Iran\'s Former Top Judge Warns No Immunity despite Pleas from MPs
A conservative Iranian cleric on Friday echoed the warnings of supreme leader Ayatollah Ali Khamenei that the Islamic regime will not put up with continued criticism of its key institutions.
The remarks by Ayatollah Mohammad Yazdi, Iran's former top judge, come after increasingly hostile attacks on the conservative-run courts by embattled reformists allied with President Mohammad Khatami.
"There is no judicial immunity in the Islamic regime," he said, as deputies have stepped up their efforts to be freed from prosecution amid reports the courts are planning to try several leading reformist MPs.
"Even if a judge has done something wrong, one must not question the judiciary itself," Yazdi said during a sermon at Tehran university broadcast live on state radio.
"If anybody thinks they can break the pillars of the regime, they will surely take those desires to the grave," he said.
Khamenei warned the nation's restless reformists last week that "we will take action" if the unprecedented challenges to the courts as well as the nation's other institutions are not reined in.
Sources said some 50 pro-reform MPs signed an impeachment motion last week against Justice Minister Ismail Shushtari, saying he had failed to take measures to protect them from court pressure.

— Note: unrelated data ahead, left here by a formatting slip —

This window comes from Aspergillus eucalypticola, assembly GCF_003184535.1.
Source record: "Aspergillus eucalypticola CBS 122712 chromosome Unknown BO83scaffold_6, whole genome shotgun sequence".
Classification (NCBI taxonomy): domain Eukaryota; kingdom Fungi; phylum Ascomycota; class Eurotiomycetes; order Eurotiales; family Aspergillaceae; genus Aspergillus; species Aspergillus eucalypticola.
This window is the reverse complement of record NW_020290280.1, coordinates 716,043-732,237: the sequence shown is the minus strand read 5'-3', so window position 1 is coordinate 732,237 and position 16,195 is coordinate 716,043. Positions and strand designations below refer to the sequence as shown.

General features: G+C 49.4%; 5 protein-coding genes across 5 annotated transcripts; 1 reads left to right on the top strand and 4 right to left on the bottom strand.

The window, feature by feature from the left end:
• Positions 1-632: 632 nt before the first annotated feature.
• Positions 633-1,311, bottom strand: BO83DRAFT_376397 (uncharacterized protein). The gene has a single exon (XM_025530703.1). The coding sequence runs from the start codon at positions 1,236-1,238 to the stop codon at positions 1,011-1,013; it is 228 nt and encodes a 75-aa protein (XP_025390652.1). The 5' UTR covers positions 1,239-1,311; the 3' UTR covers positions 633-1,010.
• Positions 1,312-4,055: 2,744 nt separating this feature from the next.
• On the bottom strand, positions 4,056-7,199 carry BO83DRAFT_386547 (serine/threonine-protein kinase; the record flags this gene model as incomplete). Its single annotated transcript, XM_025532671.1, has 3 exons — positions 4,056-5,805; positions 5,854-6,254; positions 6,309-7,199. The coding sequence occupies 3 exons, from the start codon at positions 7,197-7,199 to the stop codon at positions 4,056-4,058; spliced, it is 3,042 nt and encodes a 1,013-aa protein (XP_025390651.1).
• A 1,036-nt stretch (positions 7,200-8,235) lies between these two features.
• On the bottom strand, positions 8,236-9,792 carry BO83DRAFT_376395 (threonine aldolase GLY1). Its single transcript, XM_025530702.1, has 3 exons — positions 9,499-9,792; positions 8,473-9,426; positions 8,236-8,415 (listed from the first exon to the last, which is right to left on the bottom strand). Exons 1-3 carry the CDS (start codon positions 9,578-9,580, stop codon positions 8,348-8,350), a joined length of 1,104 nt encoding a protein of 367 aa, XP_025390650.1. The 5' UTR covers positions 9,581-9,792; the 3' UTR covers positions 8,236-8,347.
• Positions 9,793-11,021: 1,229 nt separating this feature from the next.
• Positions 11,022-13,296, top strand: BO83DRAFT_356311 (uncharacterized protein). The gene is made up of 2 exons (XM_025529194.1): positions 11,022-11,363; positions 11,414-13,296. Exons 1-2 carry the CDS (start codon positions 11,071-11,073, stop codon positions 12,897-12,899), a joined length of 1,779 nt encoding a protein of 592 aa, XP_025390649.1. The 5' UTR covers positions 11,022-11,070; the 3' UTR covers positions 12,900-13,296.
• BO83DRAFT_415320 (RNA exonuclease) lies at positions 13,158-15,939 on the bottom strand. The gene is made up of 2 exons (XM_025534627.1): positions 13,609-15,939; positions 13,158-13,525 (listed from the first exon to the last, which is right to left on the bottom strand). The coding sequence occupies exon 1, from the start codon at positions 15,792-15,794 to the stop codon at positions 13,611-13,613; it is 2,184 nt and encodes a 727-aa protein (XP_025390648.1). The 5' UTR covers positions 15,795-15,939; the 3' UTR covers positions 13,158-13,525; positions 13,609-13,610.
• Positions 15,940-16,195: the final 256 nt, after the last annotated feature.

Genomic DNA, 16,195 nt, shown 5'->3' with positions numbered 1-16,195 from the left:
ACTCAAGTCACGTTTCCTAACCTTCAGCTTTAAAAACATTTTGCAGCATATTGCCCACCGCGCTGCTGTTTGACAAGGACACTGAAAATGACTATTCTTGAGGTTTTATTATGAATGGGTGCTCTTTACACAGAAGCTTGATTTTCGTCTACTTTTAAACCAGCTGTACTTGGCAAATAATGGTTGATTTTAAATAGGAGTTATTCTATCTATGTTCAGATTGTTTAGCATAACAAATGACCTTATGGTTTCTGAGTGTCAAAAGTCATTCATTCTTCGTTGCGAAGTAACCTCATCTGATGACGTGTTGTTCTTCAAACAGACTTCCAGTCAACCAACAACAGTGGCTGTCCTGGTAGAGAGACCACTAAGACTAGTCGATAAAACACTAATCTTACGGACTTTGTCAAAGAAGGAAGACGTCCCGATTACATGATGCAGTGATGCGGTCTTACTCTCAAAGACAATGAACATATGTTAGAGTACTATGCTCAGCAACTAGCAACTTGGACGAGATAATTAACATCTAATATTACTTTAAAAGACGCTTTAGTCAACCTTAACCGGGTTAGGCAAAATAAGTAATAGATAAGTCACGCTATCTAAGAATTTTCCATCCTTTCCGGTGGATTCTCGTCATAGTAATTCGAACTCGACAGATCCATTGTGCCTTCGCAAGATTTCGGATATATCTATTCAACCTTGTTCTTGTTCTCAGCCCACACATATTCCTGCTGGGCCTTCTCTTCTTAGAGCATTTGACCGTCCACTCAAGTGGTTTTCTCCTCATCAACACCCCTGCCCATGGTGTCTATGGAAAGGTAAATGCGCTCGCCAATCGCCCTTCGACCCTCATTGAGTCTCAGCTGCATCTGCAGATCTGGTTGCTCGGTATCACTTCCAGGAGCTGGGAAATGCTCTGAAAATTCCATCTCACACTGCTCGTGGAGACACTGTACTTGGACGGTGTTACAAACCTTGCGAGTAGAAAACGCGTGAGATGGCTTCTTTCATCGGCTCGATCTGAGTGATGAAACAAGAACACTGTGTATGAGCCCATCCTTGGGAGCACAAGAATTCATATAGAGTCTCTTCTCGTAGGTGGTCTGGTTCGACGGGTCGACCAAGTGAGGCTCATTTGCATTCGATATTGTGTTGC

According to press reports, cases are being prepared against Mohammad-Reza Khatami, brother of the president and head of the largest pro-reform party, and at least two colleagues in parliament.
Khatami on Monday blasted Abbasali Alizadeh, director-general of Tehran's judiciary, and called for him to resign after hearing reports he was lobbying Mahmoud Hashemi-Shahroudi, head of Iran's justice system, to take legal action against several members of the parliament's reformist majority.
"All I can say is that Alizadeh has departed from the road of justice with his comments and, if he considers himself to be a fair-minded person, he will tender his resignation," Khatami said.
Officials in the regime have repeatedly insisted that the courts are politically independent, but reformists have charged a double standard is at work against them.
In addition to closing every major pro-reform newspaper after reformists took control of parliament from conservatives in February's elections, the courts have jailed top journalists, editors and allies of the president.
The families of detained writers will rally outside a Tehran court Monday to protest what they call the "long and illegal" detentions of their loved ones as well as the "ugly and inappropriate behavior" of judges.
President Khatami himself has gone public in recent weeks with his frustrations, admitting he has been all but powerless to push through his program of political and legal reforms against conservative opposition.
He has yet to announce formally if he will seek re-election at the next presidential elections in June -- TEHRAN (AFP)
© 2000 Al Bawaba (www.albawaba.com)
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